If that really is the full-size image, be aware that you won't be able to successfully print an image, as an example, the size of a large poster. I'll let others explain the details of that.

    This stuff can be VERY confusing in the earliest part of the learning curve. All of us have been through it and survived, so hang in there!

  19. #19
    Soozie B's Avatar
    Join Date
    Sep 2012
    Location
    Melbourne, Australia
    Posts
    219
    Real Name
    Soozie

    Re: Understanding Ratio when cropping

    Hi again Mike.

    I understand now that my use of language and terminology may have contributed to the confusion.

    Thanks for this information, it will most certainly assist me to ask more informed questions rather than garble my way through. I suppose that is one of the issues in being an eager beaver and a novice all at the same time. I want to learn much faster than my internal processor can absorb, retain and file information for later use and edit before my uneducated brain can warn me to slow down.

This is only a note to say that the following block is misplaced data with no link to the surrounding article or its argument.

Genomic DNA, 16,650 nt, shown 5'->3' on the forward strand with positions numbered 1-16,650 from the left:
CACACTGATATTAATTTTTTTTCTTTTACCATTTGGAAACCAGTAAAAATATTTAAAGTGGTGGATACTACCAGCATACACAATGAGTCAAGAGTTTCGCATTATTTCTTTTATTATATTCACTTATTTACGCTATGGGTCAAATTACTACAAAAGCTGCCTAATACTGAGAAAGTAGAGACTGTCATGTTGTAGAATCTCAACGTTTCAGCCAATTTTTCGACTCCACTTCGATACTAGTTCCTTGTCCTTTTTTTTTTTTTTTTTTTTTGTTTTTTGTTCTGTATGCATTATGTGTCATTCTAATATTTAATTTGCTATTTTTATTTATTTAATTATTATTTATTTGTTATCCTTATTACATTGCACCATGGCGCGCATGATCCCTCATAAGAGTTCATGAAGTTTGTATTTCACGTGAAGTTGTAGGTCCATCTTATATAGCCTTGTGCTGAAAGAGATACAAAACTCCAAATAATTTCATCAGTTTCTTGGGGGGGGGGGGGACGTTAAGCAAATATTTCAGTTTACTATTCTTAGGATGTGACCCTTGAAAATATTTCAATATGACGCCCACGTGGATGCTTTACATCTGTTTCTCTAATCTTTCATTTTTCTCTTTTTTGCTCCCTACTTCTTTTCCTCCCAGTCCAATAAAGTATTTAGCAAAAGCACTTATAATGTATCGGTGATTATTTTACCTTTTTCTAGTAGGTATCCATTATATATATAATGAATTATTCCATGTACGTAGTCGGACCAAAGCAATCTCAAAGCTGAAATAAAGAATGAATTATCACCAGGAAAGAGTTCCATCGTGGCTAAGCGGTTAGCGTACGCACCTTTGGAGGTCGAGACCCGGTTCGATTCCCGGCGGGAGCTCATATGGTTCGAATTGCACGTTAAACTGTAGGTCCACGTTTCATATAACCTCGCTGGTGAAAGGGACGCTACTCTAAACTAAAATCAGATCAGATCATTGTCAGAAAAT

Fortunately this is where this forum is proving invaluable. You are all patient, sharing and most of all constructive in how you deal with people of all levels of experience.

  20. #20
    Soozie B's Avatar
    Join Date
    Sep 2012
    Location
    Melbourne, Australia
    Posts
    219
    Real Name
    Soozie

    Re: Understanding Ratio when cropping

    Hi again Mike

    I am so confused with myself that I'm a little worried that I wont be able to answer the question correctly regarding my camera. However, I'll give it my best shot. My camera is a Canon EOS 550D (to the best of my knowledge anyway). Is there anything I should be telling you regarding the camera?

Page 1 of 2 12 LastLast

Posting Permissions

  • You may not post new threads
  • You may not post replies
  • You may not post attachments
  • You may not edit your posts
  •